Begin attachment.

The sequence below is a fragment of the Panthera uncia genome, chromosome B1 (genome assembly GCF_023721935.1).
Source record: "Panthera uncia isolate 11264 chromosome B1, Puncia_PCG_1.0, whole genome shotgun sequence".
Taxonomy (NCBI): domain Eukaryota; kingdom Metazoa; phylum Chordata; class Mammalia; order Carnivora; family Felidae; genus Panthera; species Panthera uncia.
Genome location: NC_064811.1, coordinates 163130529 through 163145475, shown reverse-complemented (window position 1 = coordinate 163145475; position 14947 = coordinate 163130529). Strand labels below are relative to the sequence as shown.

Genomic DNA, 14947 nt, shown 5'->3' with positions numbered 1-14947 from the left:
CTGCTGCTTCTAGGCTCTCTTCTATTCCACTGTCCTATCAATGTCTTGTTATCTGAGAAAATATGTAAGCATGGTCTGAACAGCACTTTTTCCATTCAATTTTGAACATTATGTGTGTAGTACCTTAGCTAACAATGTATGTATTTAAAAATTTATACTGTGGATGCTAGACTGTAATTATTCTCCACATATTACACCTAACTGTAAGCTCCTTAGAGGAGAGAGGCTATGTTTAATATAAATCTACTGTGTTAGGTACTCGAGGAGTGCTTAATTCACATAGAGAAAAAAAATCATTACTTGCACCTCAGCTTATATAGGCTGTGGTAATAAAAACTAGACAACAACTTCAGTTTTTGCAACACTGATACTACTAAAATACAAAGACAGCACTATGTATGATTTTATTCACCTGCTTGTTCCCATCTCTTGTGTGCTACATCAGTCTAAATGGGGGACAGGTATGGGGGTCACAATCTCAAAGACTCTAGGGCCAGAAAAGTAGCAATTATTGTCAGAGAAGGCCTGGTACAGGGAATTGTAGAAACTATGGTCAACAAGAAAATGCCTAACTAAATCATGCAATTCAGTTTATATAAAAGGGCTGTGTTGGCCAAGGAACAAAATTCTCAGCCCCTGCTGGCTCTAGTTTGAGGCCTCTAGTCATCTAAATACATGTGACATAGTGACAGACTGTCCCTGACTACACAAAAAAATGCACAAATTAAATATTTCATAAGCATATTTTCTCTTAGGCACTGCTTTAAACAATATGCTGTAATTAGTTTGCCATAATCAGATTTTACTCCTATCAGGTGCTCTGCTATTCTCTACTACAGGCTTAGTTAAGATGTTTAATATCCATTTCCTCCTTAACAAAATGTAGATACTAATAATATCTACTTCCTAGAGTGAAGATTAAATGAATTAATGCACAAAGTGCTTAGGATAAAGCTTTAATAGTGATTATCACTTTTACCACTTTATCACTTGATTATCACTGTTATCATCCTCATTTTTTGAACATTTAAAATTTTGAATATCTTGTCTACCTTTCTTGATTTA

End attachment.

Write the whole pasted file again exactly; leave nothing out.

The sequence below is a fragment of the Panthera uncia genome, chromosome B1 (genome assembly GCF_023721935.1).
Source record: "Panthera uncia isolate 11264 chromosome B1, Puncia_PCG_1.0, whole genome shotgun sequence".
Taxonomy (NCBI): domain Eukaryota; kingdom Metazoa; phylum Chordata; class Mammalia; order Carnivora; family Felidae; genus Panthera; species Panthera uncia.
Genome location: NC_064811.1, coordinates 163130529 through 163145475, shown reverse-complemented (window position 1 = coordinate 163145475; position 14947 = coordinate 163130529). Strand labels below are relative to the sequence as shown.

Genomic DNA, 14947 nt, shown 5'->3' with positions numbered 1-14947 from the left:
CTGCTGCTTCTAGGCTCTCTTCTATTCCACTGTCCTATCAATGTCTTGTTATCTGAGAAAATATGTAAGCATGGTCTGAACAGCACTTTTTCCATTCAATTTTGAACATTATGTGTGTAGTACCTTAGCTAACAATGTATGTATTTAAAAATTTATACTGTGGATGCTAGACTGTAATTATTCTCCACATATTACACCTAACTGTAAGCTCCTTAGAGGAGAGAGGCTATGTTTAATATAAATCTACTGTGTTAGGTACTCGAGGAGTGCTTAATTCACATAGAGAAAAAAAATCATTACTTGCACCTCAGCTTATATAGGCTGTGGTAATAAAAACTAGACAACAACTTCAGTTTTTGCAACACTGATACTACTAAAATACAAAGACAGCACTATGTATGATTTTATTCACCTGCTTGTTCCCATCTCTTGTGTGCTACATCAGTCTAAATGGGGGACAGGTATGGGGGTCACAATCTCAAAGACTCTAGGGCCAGAAAAGTAGCAATTATTGTCAGAGAAGGCCTGGTACAGGGAATTGTAGAAACTATGGTCAACAAGAAAATGCCTAACTAAATCATGCAATTCAGTTTATATAAAAGGGCTGTGTTGGCCAAGGAACAAAATTCTCAGCCCCTGCTGGCTCTAGTTTGAGGCCTCTAGTCATCTAAATACATGTGACATAGTGACAGACTGTCCCTGACTACACAAAAAAATGCACAAATTAAATATTTCATAAGCATATTTTCTCTTAGGCACTGCTTTAAACAATATGCTGTAATTAGTTTGCCATAATCAGATTTTACTCCTATCAGGTGCTCTGCTATTCTCTACTACAGGCTTAGTTAAGATGTTTAATATCCATTTCCTCCTTAACAAAATGTAGATACTAATAATATCTACTTCCTAGAGTGAAGATTAAATGAATTAATGCACAAAGTGCTTAGGATAAAGCTTTAATAGTGATTATCACTTTTACCACTTTATCACTTGATTATCACTGTTATCATCCTCATTTTTTGAACATTTAAAATTTTGAATATCTTGTCTACCTTTCTTGATTTA